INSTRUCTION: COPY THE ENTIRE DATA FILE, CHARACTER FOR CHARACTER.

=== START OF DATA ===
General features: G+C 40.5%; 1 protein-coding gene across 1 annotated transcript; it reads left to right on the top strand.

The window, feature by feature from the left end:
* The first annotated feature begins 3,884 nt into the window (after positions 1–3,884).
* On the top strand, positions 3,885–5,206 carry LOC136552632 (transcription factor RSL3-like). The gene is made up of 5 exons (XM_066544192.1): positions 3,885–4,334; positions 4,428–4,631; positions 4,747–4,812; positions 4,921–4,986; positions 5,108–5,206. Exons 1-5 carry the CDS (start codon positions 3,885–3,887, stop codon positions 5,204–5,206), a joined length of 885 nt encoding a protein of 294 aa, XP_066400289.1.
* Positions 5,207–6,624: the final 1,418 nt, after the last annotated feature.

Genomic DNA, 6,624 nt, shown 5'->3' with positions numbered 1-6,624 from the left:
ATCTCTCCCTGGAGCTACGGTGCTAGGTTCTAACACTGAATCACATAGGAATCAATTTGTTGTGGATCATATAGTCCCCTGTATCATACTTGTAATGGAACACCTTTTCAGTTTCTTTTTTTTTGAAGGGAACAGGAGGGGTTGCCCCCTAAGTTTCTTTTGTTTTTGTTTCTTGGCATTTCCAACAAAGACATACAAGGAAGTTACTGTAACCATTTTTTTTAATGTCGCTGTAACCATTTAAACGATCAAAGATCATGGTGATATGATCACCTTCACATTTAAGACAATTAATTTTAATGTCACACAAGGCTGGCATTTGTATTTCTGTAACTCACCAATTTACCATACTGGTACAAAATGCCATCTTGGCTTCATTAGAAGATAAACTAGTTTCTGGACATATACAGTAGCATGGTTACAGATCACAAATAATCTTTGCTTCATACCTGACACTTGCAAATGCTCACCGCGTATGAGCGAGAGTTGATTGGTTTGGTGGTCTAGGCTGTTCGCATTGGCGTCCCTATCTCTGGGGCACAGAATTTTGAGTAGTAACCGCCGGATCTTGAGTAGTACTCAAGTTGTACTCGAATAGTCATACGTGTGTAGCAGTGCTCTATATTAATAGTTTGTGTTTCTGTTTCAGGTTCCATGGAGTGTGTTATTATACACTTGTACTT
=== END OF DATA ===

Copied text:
General features: G+C 40.5%; 1 protein-coding gene across 1 annotated transcript; it reads left to right on the top strand.

The window, feature by feature from the left end:
* The first annotated feature begins 3,884 nt into the window (after positions 1–3,884).
* On the top strand, positions 3,885–5,206 carry LOC136552632 (transcription factor RSL3-like). The gene is made up of 5 exons (XM_066544192.1): positions 3,885–4,334; positions 4,428–4,631; positions 4,747–4,812; positions 4,921–4,986; positions 5,108–5,206. Exons 1-5 carry the CDS (start codon positions 3,885–3,887, stop codon positions 5,204–5,206), a joined length of 885 nt encoding a protein of 294 aa, XP_066400289.1.
* Positions 5,207–6,624: the final 1,418 nt, after the last annotated feature.

Genomic DNA, 6,624 nt, shown 5'->3' with positions numbered 1-6,624 from the left:
ATCTCTCCCTGGAGCTACGGTGCTAGGTTCTAACACTGAATCACATAGGAATCAATTTGTTGTGGATCATATAGTCCCCTGTATCATACTTGTAATGGAACACCTTTTCAGTTTCTTTTTTTTTGAAGGGAACAGGAGGGGTTGCCCCCTAAGTTTCTTTTGTTTTTGTTTCTTGGCATTTCCAACAAAGACATACAAGGAAGTTACTGTAACCATTTTTTTTAATGTCGCTGTAACCATTTAAACGATCAAAGATCATGGTGATATGATCACCTTCACATTTAAGACAATTAATTTTAATGTCACACAAGGCTGGCATTTGTATTTCTGTAACTCACCAATTTACCATACTGGTACAAAATGCCATCTTGGCTTCATTAGAAGATAAACTAGTTTCTGGACATATACAGTAGCATGGTTACAGATCACAAATAATCTTTGCTTCATACCTGACACTTGCAAATGCTCACCGCGTATGAGCGAGAGTTGATTGGTTTGGTGGTCTAGGCTGTTCGCATTGGCGTCCCTATCTCTGGGGCACAGAATTTTGAGTAGTAACCGCCGGATCTTGAGTAGTACTCAAGTTGTACTCGAATAGTCATACGTGTGTAGCAGTGCTCTATATTAATAGTTTGTGTTTCTGTTTCAGGTTCCATGGAGTGTGTTATTATACACTTGTACTT